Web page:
The 57th Street mansion built as a wedding gift

The happy couple were the children of two of New York’s wealthiest Gilded Age families.

Maria Louise Vanderbilt Shepard (right), the 21-year-old great-granddaughter of Commodore Vanderbilt, married William Jay Shieffelin, 25 (below), in February 1891.

Louise, as she seems to have been known, came from a family that made its riches in the shipping industry and by investing in railroads.

William’s family operated a wholesale drug company founded in 1793, and he was also a descendant of John Jay, the first chief justice.

The joining of two prominent families through marriage called for an extravagant wedding, and the couple enjoyed quite a celebration at the Fifth Avenue Presbyterian Church on February 5 of that year.

The next day, a “wedding breakfast” for 600 guests was held in the “grand picture gallery” of Louise’s grandfather W.K. Vanderbilt’s magnificent triple-wide, three-family mansion at Fifth Avenue and 51st Street, wrote author Wayne Craven in his book, Gilded Mansions.

The breakfast netted the newlyweds incredible gifts; an article covering the wedding in the New York Times noted the “many articles of silver and jewels.”

But perhaps the most amazing gift was the one Louise’s mother gave the couple: A fully furnished house (above and at right).

That house is the building still standing at 35 West 57th Street. Images of it from the 1890s weren’t available, but these photos from 1940 show it off nicely: a brownstone beauty with Beaux Arts touches, like the two-story bow window, ornamental carvings, and the petite balcony on the fifth floor.

When the couple moved in, the East 50s off Fifth Avenue was a residential enclave crawling with rich Vanderbilt family members, including Cornelius Vanderbilt II, whose spectacular mansion was just down the block at One West 57th Street.

Amazingly, the couple only lived in their extravagant wedding gift until 1898.

“William and Louise lived in the West 57th Street house throughout the 1890s, until the hustle and bustle of that area made the residence undesirable,” wrote Craven.

Louise’s mother purchased their next home as well, a Richard Morris Hunt–designed mansion on East 66th Street. At some point, the two left that house too and took up apartment living, which was now in vogue.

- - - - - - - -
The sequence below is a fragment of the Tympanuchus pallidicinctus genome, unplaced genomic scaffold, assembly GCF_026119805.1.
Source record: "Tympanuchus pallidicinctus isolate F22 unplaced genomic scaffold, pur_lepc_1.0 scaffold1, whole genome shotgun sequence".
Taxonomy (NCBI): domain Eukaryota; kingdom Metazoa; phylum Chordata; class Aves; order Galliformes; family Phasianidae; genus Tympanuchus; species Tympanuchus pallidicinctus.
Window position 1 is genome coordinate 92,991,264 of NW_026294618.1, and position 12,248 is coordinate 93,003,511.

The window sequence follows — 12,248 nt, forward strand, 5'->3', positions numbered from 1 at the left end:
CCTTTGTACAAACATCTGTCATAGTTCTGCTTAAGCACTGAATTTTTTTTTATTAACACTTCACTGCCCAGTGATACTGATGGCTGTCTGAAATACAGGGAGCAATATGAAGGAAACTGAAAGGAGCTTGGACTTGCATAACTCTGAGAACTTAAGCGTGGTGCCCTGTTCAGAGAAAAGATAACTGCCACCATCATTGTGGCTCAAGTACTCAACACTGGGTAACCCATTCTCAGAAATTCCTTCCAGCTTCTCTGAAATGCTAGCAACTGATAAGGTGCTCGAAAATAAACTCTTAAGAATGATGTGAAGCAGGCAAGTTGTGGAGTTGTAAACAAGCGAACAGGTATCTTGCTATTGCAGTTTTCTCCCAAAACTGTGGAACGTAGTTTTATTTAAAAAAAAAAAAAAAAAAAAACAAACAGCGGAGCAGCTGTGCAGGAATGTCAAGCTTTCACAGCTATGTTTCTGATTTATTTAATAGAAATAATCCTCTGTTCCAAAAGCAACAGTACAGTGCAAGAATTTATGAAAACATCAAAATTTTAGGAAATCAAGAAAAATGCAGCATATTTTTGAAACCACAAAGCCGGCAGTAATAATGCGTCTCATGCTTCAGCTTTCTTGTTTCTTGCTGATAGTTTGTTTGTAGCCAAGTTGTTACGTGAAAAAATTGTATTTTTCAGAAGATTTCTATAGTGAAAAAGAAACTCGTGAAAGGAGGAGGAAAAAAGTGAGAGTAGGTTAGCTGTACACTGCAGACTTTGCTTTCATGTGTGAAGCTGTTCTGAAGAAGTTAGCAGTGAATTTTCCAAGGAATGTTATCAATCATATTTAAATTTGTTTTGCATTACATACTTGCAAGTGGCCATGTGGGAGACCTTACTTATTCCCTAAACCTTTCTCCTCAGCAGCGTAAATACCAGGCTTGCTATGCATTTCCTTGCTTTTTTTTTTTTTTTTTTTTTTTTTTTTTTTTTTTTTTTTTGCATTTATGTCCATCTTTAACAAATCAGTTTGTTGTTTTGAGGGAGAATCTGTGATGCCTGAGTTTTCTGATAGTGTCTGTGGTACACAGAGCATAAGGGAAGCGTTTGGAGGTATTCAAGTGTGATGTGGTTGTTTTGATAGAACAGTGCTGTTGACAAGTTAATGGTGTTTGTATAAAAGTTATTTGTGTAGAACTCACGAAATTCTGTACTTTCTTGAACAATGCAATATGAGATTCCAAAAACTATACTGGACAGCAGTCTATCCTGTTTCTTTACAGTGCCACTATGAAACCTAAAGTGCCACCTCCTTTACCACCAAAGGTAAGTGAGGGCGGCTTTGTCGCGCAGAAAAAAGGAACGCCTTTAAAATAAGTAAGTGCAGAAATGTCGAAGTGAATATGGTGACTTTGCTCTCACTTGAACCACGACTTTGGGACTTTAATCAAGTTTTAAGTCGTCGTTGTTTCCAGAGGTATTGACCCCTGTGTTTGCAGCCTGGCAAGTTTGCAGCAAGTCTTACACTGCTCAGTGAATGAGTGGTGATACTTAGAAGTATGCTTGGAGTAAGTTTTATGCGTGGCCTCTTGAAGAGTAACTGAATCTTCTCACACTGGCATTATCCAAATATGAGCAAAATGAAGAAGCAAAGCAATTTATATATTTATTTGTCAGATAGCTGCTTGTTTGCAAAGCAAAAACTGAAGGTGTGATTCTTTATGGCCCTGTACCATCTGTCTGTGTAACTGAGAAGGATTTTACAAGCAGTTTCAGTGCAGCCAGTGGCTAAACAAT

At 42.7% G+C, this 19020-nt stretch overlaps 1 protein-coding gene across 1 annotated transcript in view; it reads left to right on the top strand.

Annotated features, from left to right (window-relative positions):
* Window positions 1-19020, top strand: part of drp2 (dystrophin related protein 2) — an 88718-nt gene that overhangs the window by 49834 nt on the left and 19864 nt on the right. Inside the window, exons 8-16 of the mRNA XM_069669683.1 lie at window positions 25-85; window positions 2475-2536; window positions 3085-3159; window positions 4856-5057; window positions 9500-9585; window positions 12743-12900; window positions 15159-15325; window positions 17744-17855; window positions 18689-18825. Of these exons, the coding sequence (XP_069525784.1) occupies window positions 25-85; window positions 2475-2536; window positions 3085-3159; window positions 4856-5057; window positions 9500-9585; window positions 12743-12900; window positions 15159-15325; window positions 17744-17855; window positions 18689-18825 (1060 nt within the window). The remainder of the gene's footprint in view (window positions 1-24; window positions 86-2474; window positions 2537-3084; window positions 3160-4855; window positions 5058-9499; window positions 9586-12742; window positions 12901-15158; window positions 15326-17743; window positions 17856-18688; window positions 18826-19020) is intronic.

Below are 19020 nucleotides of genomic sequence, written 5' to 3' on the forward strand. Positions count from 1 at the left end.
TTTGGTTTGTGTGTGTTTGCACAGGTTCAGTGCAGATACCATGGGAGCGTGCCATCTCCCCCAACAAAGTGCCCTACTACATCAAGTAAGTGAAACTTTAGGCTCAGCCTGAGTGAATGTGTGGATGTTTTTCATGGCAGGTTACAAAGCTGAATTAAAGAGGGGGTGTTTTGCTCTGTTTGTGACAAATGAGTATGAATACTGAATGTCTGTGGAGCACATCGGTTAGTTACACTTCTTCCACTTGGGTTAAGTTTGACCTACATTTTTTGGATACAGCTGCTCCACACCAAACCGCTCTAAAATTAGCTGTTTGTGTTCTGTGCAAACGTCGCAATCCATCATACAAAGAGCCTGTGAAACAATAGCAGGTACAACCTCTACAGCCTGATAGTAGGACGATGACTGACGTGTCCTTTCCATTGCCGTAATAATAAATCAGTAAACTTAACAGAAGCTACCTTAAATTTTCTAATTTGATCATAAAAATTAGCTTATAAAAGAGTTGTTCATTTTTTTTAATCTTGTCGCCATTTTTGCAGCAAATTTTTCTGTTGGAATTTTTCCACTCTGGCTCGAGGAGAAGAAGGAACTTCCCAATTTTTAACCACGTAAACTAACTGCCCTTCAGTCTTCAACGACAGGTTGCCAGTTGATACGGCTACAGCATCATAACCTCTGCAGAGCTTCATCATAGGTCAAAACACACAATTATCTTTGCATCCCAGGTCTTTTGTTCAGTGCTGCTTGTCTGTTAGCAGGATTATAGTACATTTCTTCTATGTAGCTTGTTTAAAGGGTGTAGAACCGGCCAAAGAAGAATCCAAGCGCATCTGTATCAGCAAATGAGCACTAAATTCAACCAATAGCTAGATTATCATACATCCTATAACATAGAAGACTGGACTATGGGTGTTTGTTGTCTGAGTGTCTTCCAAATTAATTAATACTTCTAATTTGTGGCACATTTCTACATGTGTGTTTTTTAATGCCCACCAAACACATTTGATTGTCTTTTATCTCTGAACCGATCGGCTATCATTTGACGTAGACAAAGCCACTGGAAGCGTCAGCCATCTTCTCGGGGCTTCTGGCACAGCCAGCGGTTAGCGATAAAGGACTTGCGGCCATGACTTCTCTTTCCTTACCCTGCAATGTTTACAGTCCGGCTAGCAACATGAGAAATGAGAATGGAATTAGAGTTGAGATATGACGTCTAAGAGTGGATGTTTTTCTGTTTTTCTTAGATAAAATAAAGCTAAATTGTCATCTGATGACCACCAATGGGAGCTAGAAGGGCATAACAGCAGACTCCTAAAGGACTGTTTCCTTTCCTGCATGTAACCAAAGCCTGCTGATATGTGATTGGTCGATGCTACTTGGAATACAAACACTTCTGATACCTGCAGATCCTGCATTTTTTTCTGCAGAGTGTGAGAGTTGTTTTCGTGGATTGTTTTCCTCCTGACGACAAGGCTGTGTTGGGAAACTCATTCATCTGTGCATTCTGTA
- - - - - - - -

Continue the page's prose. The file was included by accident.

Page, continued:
The Shepard-Shieffelins had eight kids and remained married for 57 years, until Louise’s death at age 78 in 1948.

And what about their wedding present on West 57th Street?

The 20th century wasn’t kind to it. At some point, the first two floors were turned into commercial spaces, and the decorative touches left to the elements. Now that the neighboring townhouses to the east are gone, the house clings to the building on its right, looking unloved and alone.

The fate of 35 West 57th Street remains to be seen. But what a joyous start it had 128 years ago!

[Top image: New-York Historical Society; second image: Find a Grave; third and fourth images: NYC Department of Records 1940 Tax Photos; eighth image: NYPL, 1928]

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7 Responses to “The 57th Street mansion built as a wedding gift”

  1. VirginiaB Says:

    Hope this treasure is preserved. Thanks for sharing its history and images.

  2. Ken Sacharin Says:

    William Jay Schieffelin–a descendant of John Jay–ran the family business (drug and alcohol distributors) which was started in 1793. Schieffelin was on the right side of history–measured by any century’s standards. He supported women’s suffrage, racial equality, good government (Schieffelin’s Citizens Union helped sweep charming but corrupt Mayor Jimmy Walker from office), and the abolition of sweatshops. He was active in the NAACP, defended the Scottsboro Boys and was a trustee of Tuskegee University. The business which his family began just after the Revolution is still operating (co-owned by Diageo PLC and LVMH). They distribute these brands: Hennessy, Dom Perignon, Moët & Chandon, Chandon Estates, Tanqueray, Johnnie Walker, Grand Marnier, and J&B.

    • ephemeralnewyork Says:

      Thanks for this Ken, I’d never heard of the Schieffelin family or the company until I began researching this story.

  3. Janice Stearns Says:

    Wondering why this building is not landmarked! Based on the above comment, one can hope the company would help preserve it.

  4. Sheryl H Says:

    The joy of being rich.

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